Runoff/snowpack news: San Miguel, Dolores, Animas, San Juan and Rio Grande basins melted out

From the Estes Park Trail-Gazette (David Persons):

The cooler weather last weekend in the high country is slowing down the annual spring runoff into a more manageable, downward trending flow along the Big Thompson River, say federal water officials.

But, that doesn’t mean there won’t be times when the water level in the Big Thompson River – especially at night – rises a little.

“As we move into the rest of the week, visitors to and residents of the canyon will continue to see nightly flows rise with snow runoff, enhanced some by rain runoff, just as they have seen for the past week,” said Kara Lamb, the Public Information Officer for the U.S. Bureau of Reclamation’s Eastern Colorado Area Office in Loveland.

The slower runoff flow, however, is causing some changes about how the Bureau of Reclamation manages the runoff.

Lamb said water that had been diverted to the canal that feeds Horsetooth Reservoir has filled the reservoir. Its water level elevation has been fluctuating within the top foot of its storage capacity between 5,429 and 5,430 feet. With it back up near 5,430, the Bureau of Reclamation has stopped sending water to Horsetooth and increased the return of Big Thompson River water to the canyon at the canyon mouth using the concrete chute. By 5 p.m. Monday evening, the chute was running around 300 cubic feet per second, Lamb said.

Another change involves water from the Western Slope. Over the past few weeks during the high peak of the runoff, the Bureau of Reclamation stopped bringing water from the Western Slope by way of the Alva B. Adams Tunnel. Plans are now to restart that process.

“The drop in snowmelt runoff inflows will allow us to begin bringing some Colorado-Big Thompson Project West Slope water over again using the Alva B. Adams Tunnel,” Lamb said. “We anticipate the tunnel coming on mid-week and importing somewhere between 200-250 cfs.

“Once the tunnel comes back on, we will also turn the pump to Carter Lake back on, probably on Wednesday of this week.”

Lamb said Carter Lake’s water level elevation dropped slightly during runoff operations. It currently is around 95 percent full. Now that Horsetooth is basically full, Carter will receive the C-BT water until it is full.

Pinewood Reservoir, between Lake Estes and Carter Lake, is seeing a more typical start to its summer season, Lamb added.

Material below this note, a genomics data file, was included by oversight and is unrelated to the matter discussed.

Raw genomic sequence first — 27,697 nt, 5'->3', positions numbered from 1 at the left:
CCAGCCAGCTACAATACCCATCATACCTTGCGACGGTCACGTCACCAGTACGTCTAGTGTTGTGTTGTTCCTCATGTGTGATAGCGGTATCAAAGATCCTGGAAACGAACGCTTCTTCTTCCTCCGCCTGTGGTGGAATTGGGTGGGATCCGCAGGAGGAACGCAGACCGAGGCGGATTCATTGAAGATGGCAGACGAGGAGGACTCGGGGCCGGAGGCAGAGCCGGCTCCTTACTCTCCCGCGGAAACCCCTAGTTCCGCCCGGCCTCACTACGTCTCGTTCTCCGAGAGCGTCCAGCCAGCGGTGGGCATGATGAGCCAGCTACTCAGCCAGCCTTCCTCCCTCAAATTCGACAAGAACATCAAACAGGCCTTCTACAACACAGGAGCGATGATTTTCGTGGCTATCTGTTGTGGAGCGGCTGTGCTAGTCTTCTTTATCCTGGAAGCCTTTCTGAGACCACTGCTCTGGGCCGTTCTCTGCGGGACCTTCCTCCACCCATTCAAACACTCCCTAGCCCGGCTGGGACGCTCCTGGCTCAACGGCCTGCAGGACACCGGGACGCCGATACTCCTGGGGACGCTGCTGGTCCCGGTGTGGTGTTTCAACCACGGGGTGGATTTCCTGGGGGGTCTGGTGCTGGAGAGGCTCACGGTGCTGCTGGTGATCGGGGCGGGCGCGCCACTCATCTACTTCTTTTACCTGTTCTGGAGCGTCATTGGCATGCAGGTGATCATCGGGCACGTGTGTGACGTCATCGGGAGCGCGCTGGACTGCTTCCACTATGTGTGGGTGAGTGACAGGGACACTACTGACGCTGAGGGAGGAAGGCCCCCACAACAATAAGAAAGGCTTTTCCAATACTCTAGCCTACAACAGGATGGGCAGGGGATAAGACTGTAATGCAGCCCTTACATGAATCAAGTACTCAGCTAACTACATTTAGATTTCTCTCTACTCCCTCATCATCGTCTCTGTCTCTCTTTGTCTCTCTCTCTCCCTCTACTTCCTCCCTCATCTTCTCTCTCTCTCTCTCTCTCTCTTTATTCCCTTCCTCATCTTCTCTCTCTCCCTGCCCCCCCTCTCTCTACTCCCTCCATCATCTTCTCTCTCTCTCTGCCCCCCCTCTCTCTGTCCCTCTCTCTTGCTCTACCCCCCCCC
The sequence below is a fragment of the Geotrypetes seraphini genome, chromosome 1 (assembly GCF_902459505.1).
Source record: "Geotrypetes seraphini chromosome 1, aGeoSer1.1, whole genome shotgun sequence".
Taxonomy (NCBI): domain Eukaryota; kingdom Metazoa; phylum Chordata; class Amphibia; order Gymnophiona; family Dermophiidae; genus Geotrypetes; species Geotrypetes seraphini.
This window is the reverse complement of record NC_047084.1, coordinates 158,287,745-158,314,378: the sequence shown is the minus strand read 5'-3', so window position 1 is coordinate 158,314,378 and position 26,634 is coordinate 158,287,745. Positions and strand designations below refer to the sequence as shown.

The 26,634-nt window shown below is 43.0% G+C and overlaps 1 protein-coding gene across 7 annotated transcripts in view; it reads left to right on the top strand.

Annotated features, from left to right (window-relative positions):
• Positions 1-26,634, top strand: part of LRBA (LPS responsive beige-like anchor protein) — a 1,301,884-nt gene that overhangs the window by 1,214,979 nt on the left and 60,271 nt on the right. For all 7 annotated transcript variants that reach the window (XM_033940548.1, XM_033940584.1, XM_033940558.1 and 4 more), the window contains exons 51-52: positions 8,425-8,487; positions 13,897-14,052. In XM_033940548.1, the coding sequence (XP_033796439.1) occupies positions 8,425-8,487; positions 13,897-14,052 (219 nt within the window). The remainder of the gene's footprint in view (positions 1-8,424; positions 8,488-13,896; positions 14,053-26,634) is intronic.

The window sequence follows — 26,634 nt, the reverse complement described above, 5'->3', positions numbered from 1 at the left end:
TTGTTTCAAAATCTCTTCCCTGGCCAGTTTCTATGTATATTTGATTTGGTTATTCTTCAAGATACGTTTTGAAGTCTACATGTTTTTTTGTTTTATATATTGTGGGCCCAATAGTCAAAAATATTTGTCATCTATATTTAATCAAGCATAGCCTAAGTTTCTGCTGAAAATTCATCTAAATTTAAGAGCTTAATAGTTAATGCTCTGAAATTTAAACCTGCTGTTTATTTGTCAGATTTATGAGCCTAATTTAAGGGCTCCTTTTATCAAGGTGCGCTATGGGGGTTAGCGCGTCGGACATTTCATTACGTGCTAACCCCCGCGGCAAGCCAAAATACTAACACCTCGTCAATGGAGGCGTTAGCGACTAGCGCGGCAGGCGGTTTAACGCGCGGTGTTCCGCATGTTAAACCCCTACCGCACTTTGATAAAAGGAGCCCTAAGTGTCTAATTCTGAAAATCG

From National Geographic:

From Greenland’s ice sheets to Himalayan glaciers and the snowpacks of western North America, layers of dust and soot are darkening the color of glaciers and snowpacks, causing them to absorb more solar heat and melt more quickly, and earlier in spring.

This trend toward darker snow from soot and dirt has been observed for years. Sources vary from dust blowing off deserts and snow-free Arctic land, to soot from power plants, forest fires, and wood-burning stoves. But now soot and dust are taking a greater toll, according to a report released this week, causing Greenland’s ice sheets to darken—and melt—at a faster rate in spring than before 2009.

This matters because Greenland is mostly covered in ice, and meltwater from thawing continental glaciers like those found in Greenland and Antarctica flows into the ocean, causing seas to rise. Greenland, the world’s largest island, holds enough ice that if it all melted seas would rise—likely over centuries—up to 20 feet.

This darkening of Greenland ice by soot and dirt will probably cause seas to rise faster toward the end of this century than previously forecast.

From email from Reclamation (Kara Lamb):

Things have been steady at Ruedi regarding runoff. We are anticipating a fairly straightforward week. Unless there is a significant weather event, we do not plan on making any changes at Ruedi until Friday. If the current conditions remain, we plan to reduce our release from the dam by about 100 cfs on Friday .

Ruedi Reservoir is still filling.

Current releases are about 350 cfs–the Rocky Fork is contributing another 50 cfs.

If the plan stays in place, by Friday night, the Ruedi Dam gage will be reading closer to 300 cfs. About 250 cfs of that will be released from Ruedi. The rest will be from Rocky Fork.

From email from Reclamation (Erik Knight):

Releases from the Aspinall Unit are being reduced over a 2 day period which began yesterday afternoon. The spills at Blue Mesa and Morrow Pt dams will end this afternoon, June 11. This will reduce the spill at Crystal and should have the effect of decreasing flows in the Gunnison River through the Black Canyon to the 6,000-6,500 cfs range. Currently we expect this level of release to be sufficient to sustain over 8,070 cfs at the Whitewater gage.

Leave a Reply